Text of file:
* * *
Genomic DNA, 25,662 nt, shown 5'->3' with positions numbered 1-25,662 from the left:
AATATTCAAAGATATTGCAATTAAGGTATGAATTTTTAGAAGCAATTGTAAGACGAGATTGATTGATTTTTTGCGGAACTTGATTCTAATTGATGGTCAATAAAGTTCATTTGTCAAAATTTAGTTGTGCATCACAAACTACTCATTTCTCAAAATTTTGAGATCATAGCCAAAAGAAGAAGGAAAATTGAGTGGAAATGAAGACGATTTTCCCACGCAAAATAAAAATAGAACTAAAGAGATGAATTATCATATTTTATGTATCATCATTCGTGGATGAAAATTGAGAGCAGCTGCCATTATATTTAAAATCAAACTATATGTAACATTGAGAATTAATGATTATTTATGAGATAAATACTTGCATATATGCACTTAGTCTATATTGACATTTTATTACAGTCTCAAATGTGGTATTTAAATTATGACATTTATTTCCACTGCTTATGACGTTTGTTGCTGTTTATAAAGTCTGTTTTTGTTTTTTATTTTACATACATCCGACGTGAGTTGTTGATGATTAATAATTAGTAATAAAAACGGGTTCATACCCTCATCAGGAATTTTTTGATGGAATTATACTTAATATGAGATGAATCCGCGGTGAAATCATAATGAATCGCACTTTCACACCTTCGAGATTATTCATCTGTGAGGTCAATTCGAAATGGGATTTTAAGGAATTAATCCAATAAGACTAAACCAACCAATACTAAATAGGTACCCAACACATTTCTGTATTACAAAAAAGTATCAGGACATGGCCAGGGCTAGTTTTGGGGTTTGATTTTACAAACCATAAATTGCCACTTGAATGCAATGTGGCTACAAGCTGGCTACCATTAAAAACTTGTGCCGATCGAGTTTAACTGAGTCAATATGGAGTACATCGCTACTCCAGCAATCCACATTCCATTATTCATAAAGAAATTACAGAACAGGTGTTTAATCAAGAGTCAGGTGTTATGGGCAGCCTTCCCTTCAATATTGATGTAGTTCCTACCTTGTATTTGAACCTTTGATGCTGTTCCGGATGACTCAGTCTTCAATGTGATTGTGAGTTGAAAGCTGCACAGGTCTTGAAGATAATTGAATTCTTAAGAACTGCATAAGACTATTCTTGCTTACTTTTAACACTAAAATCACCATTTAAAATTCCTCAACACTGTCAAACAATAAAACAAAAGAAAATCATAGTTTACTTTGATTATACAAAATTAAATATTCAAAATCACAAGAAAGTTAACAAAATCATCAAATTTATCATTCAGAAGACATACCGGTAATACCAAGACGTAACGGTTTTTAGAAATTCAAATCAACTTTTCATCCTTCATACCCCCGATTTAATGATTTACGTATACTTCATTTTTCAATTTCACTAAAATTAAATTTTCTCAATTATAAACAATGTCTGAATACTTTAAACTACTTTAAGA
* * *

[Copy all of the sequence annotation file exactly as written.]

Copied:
Genomic DNA, 25,662 nt, shown 5'->3' with positions numbered 1-25,662 from the left:
AATATTCAAAGATATTGCAATTAAGGTATGAATTTTTAGAAGCAATTGTAAGACGAGATTGATTGATTTTTTGCGGAACTTGATTCTAATTGATGGTCAATAAAGTTCATTTGTCAAAATTTAGTTGTGCATCACAAACTACTCATTTCTCAAAATTTTGAGATCATAGCCAAAAGAAGAAGGAAAATTGAGTGGAAATGAAGACGATTTTCCCACGCAAAATAAAAATAGAACTAAAGAGATGAATTATCATATTTTATGTATCATCATTCGTGGATGAAAATTGAGAGCAGCTGCCATTATATTTAAAATCAAACTATATGTAACATTGAGAATTAATGATTATTTATGAGATAAATACTTGCATATATGCACTTAGTCTATATTGACATTTTATTACAGTCTCAAATGTGGTATTTAAATTATGACATTTATTTCCACTGCTTATGACGTTTGTTGCTGTTTATAAAGTCTGTTTTTGTTTTTTATTTTACATACATCCGACGTGAGTTGTTGATGATTAATAATTAGTAATAAAAACGGGTTCATACCCTCATCAGGAATTTTTTGATGGAATTATACTTAATATGAGATGAATCCGCGGTGAAATCATAATGAATCGCACTTTCACACCTTCGAGATTATTCATCTGTGAGGTCAATTCGAAATGGGATTTTAAGGAATTAATCCAATAAGACTAAACCAACCAATACTAAATAGGTACCCAACACATTTCTGTATTACAAAAAAGTATCAGGACATGGCCAGGGCTAGTTTTGGGGTTTGATTTTACAAACCATAAATTGCCACTTGAATGCAATGTGGCTACAAGCTGGCTACCATTAAAAACTTGTGCCGATCGAGTTTAACTGAGTCAATATGGAGTACATCGCTACTCCAGCAATCCACATTCCATTATTCATAAAGAAATTACAGAACAGGTGTTTAATCAAGAGTCAGGTGTTATGGGCAGCCTTCCCTTCAATATTGATGTAGTTCCTACCTTGTATTTGAACCTTTGATGCTGTTCCGGATGACTCAGTCTTCAATGTGATTGTGAGTTGAAAGCTGCACAGGTCTTGAAGATAATTGAATTCTTAAGAACTGCATAAGACTATTCTTGCTTACTTTTAACACTAAAATCACCATTTAAAATTCCTCAACACTGTCAAACAATAAAACAAAAGAAAATCATAGTTTACTTTGATTATACAAAATTAAATATTCAAAATCACAAGAAAGTTAACAAAATCATCAAATTTATCATTCAGAAGACATACCGGTAATACCAAGACGTAACGGTTTTTAGAAATTCAAATCAACTTTTCATCCTTCATACCCCCGATTTAATGATTTACGTATACTTCATTTTTCAATTTCACTAAAATTAAATTTTCTCAATTATAAACAATGTCTGAATACTTTAAACTACTTTAAGA